After a Catholic orphanage in Quebec burns down nuns find the last missing child, poor traumatized little Patsy (Donna Corcoran), alone in the woods, crying. She admits starting the fire by accident. Kindly Sister Josephine (Agnes Moorehead) comforts the orphan girl as best she can but mean boys led by bully Edward (Tony Taylor) fuel Patsy's guilt. When a train transporting the orphans stops in Scourie, a town in Protestant Ottowa, the nuns find plenty of sympathy but none willing to adopt children of a different faith. Yet big-hearted Victoria McChesney (Greer Garson) takes an instant liking to Patsy. To the child's delight she volunteers to become her new mother, despite the reservations of her stuffy protestant husband Patrick (Walter Pidgeon). Unfortunately Victoria's act of kindness causes problems for Patrick's political candidacy for parliament in Ottowa and serves to alienate them both from the residents of Scourie.
M-G-M first paired Greer Garson and Walter Pidgeon together in Blossoms in the Dust (1941). This led to another seven films for the screen duo, most famously beloved wartime drama Mrs. Minniver (1942), the last of which was Scandal at Scourie. Directed by neglected auteur Jean Negulescu, the same year he made his star-studded take on Titanic and classic Marilyn Monroe-led comedy How to Marry a Millionaire for Twentieth Century Fox, and filmed on location in Canada, it is a slight and cosy family drama seeped in M-G-M's trademark lush chocolate box visuals. Which is not to say that the story does not have darker undercurrents, dealing as it does with religious prejudice, small-town politics and the fragile psychology of a neglected child.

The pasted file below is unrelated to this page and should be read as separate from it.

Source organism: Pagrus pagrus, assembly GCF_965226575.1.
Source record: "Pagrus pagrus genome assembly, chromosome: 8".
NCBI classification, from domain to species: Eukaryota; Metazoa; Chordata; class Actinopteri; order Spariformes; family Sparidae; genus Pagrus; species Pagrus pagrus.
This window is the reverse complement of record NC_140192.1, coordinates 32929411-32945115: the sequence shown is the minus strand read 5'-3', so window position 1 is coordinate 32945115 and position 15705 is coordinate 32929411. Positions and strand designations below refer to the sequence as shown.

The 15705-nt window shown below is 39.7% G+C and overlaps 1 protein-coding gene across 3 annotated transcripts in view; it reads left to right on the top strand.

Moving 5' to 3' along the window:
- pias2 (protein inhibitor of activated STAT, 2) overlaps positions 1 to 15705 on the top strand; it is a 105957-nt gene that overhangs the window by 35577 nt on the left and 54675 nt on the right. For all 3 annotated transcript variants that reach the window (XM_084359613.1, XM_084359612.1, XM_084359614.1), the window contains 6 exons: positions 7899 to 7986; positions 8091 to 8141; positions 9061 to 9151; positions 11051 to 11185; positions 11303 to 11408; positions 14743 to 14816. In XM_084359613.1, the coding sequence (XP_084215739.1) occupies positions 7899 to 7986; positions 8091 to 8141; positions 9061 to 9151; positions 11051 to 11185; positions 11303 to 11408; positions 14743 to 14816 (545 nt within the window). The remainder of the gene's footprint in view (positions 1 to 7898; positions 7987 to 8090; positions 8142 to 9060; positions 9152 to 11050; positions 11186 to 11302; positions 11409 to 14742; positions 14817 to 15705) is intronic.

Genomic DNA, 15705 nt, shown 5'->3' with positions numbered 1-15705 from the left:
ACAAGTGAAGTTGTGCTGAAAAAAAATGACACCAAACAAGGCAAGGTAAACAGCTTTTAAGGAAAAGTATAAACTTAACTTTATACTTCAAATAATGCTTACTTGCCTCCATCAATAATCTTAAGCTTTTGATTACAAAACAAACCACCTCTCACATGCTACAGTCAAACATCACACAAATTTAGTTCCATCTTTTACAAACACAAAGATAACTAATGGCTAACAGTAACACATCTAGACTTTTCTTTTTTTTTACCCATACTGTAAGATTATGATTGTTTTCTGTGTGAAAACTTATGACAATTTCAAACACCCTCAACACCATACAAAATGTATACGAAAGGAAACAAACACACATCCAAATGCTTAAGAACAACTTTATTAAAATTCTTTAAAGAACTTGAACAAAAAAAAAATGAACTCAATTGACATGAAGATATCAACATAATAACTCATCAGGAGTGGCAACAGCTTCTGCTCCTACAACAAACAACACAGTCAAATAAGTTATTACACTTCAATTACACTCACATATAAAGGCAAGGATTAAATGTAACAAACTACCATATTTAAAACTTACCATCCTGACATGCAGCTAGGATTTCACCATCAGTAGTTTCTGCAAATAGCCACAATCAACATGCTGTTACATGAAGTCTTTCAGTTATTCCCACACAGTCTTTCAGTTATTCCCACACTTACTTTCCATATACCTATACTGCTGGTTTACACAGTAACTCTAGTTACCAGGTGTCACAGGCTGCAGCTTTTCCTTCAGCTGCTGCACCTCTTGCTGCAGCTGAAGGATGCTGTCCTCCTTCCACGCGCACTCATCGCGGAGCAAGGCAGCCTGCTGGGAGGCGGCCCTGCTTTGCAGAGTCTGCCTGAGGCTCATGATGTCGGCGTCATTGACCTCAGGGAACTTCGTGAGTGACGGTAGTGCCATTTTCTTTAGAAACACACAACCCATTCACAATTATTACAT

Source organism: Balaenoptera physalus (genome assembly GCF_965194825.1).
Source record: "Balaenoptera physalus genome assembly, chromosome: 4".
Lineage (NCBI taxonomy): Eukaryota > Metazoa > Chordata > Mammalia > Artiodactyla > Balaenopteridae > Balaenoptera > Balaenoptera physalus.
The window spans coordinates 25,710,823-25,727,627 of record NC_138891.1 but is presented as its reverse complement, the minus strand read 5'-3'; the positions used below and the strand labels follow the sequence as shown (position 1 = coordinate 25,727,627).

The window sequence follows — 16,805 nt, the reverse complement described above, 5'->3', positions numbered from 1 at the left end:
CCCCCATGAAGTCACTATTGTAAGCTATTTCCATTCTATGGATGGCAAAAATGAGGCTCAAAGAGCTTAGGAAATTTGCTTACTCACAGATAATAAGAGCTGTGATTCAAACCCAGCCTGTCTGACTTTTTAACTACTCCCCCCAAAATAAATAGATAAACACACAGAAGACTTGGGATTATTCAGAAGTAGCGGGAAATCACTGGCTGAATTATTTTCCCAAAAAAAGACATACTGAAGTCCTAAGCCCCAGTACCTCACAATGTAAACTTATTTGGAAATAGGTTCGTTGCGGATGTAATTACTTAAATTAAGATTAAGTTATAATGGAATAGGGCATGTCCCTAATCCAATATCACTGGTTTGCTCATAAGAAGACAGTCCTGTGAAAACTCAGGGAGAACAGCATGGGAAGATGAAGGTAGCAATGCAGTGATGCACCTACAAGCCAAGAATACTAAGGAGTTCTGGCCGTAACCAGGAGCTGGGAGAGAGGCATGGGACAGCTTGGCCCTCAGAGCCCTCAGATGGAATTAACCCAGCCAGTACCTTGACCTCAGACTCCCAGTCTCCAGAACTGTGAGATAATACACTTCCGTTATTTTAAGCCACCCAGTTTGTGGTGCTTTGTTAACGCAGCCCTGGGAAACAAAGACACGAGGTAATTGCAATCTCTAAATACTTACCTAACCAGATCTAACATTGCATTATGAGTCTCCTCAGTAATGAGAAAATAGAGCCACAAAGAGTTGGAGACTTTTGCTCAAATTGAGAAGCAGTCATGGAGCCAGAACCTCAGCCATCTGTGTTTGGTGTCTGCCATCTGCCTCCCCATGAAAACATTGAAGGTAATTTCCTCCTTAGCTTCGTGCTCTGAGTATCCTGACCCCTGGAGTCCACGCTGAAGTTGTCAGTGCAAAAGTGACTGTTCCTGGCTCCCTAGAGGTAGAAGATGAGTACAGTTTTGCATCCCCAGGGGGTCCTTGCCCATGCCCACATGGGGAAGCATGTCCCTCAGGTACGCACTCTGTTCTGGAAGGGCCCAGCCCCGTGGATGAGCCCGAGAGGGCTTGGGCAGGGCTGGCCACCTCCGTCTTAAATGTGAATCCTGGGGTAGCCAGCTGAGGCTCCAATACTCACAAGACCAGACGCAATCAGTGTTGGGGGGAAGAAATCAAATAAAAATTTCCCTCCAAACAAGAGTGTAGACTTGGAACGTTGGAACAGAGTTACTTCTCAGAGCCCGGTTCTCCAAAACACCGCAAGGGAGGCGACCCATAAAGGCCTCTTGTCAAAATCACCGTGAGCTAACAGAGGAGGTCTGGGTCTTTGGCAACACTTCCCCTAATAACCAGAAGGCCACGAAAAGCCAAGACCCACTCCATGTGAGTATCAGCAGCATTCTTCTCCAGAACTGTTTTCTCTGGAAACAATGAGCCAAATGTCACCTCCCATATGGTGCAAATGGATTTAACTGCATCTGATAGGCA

Even so as scandals go the conflict that unfolds is pretty tepid and, to modern eyes, faintly ridiculous. Stirred to apoplexy by the arrival of a Catholic in his staunchly protestant household, Pidgeon's pompous albeit fundamentally decent stuffed shirt shopkeeper-turned-political candidate balks at his wife serving fish on Friday and taking to Sunday mass. Matters escalate however once his political rival, newspaper editor Belney (Philip Ober) learns the McChesneys have let a Catholic pyromaniac loose in town. Not helping matters is a twist of fate that sees the one other kid adopted from Patsy's orphanage turn out to be her freckle-faced nemesis Edward. Before long the whole town turns on the meek little orphan girl in a manner that, no matter how slathered in M-G-M gloss, proves disturbing.
Adapted from a short story ('Good Boy' by Mary McSherry) published in Good Housekeeping magazine, the plot has tension to counterbalance the saccharine small town antics. Yet for the most part Negulescu and screenwriters Norman Corwin, Leonard Spigelglass and Karl Tunberg keep the interesting stuff bubbling under the surface with the focus squarely on Garson and Pidgeon's cosy domestic banter. Of course Garson is luminous, portraying possibly the world's nicest woman, and her pairing with Pigeon remains engaging as ever. Yet their twee antics stomp all over a potentially much more interesting examination of a troubled misfit child struggling not only to find acceptance but love herself, and wastes a pleasingly earnest performance from wide-eyed little Donna Corcoran. It is worth noting that, despite the smallest amount of screen time, Agnes Moorehead almost steals the movie with a glowing turn. Ultimately Scandal at Scourie is slight, yet for those of a receptive mindset, intermittently heartwarming M-G-M family fare.